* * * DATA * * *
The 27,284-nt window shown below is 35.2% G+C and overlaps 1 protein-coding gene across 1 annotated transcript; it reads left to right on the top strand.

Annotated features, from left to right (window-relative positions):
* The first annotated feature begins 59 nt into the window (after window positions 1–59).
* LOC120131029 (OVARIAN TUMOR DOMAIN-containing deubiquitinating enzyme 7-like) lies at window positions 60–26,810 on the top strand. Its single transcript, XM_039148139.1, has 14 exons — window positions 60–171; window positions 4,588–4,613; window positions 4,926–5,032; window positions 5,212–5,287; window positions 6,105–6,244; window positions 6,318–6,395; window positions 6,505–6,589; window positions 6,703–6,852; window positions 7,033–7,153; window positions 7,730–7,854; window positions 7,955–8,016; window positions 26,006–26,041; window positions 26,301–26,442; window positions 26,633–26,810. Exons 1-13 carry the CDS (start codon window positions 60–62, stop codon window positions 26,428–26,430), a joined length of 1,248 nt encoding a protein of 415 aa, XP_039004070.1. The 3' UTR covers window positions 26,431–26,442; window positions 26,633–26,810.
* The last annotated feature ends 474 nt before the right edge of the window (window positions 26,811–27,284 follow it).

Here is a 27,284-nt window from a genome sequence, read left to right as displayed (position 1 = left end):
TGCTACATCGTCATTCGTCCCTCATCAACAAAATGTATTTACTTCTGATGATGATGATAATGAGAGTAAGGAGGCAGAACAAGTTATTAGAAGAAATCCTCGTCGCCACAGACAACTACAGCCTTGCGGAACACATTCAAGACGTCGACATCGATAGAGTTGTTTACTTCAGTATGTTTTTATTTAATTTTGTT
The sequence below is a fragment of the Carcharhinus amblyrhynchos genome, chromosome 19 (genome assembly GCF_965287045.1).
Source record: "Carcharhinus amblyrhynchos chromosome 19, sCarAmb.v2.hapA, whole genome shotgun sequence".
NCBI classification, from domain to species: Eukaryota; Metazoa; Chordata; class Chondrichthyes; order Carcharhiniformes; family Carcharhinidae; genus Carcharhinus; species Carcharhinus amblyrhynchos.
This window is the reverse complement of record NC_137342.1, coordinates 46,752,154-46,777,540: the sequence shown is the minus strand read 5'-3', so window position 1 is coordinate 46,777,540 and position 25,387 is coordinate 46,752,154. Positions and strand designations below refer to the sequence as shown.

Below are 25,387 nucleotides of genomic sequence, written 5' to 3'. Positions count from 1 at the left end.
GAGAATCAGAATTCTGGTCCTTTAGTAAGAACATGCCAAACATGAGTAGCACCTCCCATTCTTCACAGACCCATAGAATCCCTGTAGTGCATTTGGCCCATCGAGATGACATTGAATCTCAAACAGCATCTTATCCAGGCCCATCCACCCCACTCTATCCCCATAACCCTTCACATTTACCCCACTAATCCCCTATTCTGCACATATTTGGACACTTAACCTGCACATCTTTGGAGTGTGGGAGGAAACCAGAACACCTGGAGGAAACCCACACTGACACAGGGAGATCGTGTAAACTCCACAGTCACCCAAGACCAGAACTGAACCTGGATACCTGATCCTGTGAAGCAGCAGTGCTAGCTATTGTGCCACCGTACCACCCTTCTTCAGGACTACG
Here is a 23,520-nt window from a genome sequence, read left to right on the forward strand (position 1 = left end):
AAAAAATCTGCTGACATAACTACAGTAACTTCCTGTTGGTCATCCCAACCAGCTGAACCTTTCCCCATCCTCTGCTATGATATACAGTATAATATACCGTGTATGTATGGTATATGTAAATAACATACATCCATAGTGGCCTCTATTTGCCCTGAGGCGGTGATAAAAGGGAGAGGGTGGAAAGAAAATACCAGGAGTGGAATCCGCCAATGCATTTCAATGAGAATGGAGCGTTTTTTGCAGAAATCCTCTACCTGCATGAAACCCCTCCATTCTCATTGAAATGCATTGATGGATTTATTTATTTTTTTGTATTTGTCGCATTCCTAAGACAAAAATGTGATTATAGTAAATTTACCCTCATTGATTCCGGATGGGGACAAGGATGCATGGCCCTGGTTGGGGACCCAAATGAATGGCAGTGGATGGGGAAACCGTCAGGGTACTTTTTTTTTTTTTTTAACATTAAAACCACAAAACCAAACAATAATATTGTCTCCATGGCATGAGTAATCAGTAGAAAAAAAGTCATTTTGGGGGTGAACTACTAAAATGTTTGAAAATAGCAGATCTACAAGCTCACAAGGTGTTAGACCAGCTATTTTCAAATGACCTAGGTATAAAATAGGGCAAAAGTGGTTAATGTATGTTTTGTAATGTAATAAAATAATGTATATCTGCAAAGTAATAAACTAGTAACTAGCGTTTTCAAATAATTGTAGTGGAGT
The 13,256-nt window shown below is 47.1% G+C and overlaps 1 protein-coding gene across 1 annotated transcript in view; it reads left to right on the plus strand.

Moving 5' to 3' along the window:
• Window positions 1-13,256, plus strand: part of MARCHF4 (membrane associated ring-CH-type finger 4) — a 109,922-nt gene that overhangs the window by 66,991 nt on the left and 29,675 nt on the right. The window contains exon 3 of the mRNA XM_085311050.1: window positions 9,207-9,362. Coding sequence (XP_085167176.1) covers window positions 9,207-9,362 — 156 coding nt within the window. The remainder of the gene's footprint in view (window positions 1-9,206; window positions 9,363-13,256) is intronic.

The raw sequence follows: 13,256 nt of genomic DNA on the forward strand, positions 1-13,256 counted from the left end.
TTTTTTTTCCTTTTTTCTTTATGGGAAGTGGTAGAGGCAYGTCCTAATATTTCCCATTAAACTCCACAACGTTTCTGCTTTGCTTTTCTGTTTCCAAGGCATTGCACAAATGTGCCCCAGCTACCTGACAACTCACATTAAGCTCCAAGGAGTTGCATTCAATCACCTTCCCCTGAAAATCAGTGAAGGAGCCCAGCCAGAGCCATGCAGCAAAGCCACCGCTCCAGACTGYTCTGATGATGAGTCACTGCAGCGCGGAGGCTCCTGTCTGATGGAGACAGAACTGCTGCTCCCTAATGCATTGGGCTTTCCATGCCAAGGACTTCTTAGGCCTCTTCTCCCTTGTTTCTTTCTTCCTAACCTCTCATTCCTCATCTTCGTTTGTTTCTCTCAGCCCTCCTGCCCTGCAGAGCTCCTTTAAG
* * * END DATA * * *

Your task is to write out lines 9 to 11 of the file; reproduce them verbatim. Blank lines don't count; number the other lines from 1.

Source record: "Carcharhinus amblyrhynchos chromosome 19, sCarAmb.v2.hapA, whole genome shotgun sequence".
NCBI classification, from domain to species: Eukaryota; Metazoa; Chordata; class Chondrichthyes; order Carcharhiniformes; family Carcharhinidae; genus Carcharhinus; species Carcharhinus amblyrhynchos.
This window is the reverse complement of record NC_137342.1, coordinates 46,752,154-46,777,540: the sequence shown is the minus strand read 5'-3', so window position 1 is coordinate 46,777,540 and position 25,387 is coordinate 46,752,154. Positions and strand designations below refer to the sequence as shown.